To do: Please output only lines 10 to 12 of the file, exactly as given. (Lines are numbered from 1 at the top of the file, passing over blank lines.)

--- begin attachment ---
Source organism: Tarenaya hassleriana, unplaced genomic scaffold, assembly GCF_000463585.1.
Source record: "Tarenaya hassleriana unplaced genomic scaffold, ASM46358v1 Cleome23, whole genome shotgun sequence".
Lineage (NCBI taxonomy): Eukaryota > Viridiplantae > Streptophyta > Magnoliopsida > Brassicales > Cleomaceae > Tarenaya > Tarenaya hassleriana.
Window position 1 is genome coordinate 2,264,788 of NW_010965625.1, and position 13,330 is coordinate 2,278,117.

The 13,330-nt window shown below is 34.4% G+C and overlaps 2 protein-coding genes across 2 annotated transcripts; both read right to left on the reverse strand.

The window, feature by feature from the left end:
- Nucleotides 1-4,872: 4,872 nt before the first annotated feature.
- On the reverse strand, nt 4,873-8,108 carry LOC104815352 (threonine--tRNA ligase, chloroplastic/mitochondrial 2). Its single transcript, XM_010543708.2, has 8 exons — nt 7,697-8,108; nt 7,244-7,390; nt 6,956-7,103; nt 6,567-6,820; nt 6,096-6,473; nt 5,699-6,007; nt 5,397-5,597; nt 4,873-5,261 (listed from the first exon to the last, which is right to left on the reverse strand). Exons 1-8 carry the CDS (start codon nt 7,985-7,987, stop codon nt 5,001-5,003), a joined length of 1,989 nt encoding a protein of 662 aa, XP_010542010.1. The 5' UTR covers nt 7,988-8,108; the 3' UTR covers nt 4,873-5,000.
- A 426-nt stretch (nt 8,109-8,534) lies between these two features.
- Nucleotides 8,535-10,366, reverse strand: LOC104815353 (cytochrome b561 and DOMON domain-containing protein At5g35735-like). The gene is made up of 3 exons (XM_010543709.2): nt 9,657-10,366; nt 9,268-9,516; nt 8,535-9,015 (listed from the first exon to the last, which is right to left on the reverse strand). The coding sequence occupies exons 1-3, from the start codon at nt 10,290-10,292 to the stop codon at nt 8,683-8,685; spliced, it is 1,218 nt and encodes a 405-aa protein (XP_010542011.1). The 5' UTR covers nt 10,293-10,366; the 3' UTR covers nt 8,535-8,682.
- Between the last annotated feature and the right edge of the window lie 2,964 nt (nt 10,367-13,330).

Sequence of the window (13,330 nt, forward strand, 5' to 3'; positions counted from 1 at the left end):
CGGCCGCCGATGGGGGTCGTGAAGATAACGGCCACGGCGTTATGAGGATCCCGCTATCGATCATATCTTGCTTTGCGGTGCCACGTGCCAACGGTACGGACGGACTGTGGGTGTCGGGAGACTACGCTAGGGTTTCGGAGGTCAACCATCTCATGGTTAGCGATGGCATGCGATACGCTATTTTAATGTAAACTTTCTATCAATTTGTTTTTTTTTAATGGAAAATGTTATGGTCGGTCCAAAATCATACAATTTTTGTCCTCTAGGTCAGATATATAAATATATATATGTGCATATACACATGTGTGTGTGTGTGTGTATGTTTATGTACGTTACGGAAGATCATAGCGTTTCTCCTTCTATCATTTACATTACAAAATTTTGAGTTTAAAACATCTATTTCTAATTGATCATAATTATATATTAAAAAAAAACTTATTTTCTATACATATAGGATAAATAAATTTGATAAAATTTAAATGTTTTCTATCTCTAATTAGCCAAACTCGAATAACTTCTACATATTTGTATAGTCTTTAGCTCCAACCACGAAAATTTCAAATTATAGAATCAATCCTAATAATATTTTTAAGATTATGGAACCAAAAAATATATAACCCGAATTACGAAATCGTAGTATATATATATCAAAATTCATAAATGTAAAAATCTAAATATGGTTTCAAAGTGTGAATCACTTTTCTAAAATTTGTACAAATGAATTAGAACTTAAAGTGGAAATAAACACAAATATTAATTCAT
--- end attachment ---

- Nucleotides 8,535-10,366, reverse strand: LOC104815353 (cytochrome b561 and DOMON domain-containing protein At5g35735-like). The gene is made up of 3 exons (XM_010543709.2): nt 9,657-10,366; nt 9,268-9,516; nt 8,535-9,015 (listed from the first exon to the last, which is right to left on the reverse strand). The coding sequence occupies exons 1-3, from the start codon at nt 10,290-10,292 to the stop codon at nt 8,683-8,685; spliced, it is 1,218 nt and encodes a 405-aa protein (XP_010542011.1). The 5' UTR covers nt 10,293-10,366; the 3' UTR covers nt 8,535-8,682.
- Between the last annotated feature and the right edge of the window lie 2,964 nt (nt 10,367-13,330).

Sequence of the window (13,330 nt, forward strand, 5' to 3'; positions counted from 1 at the left end):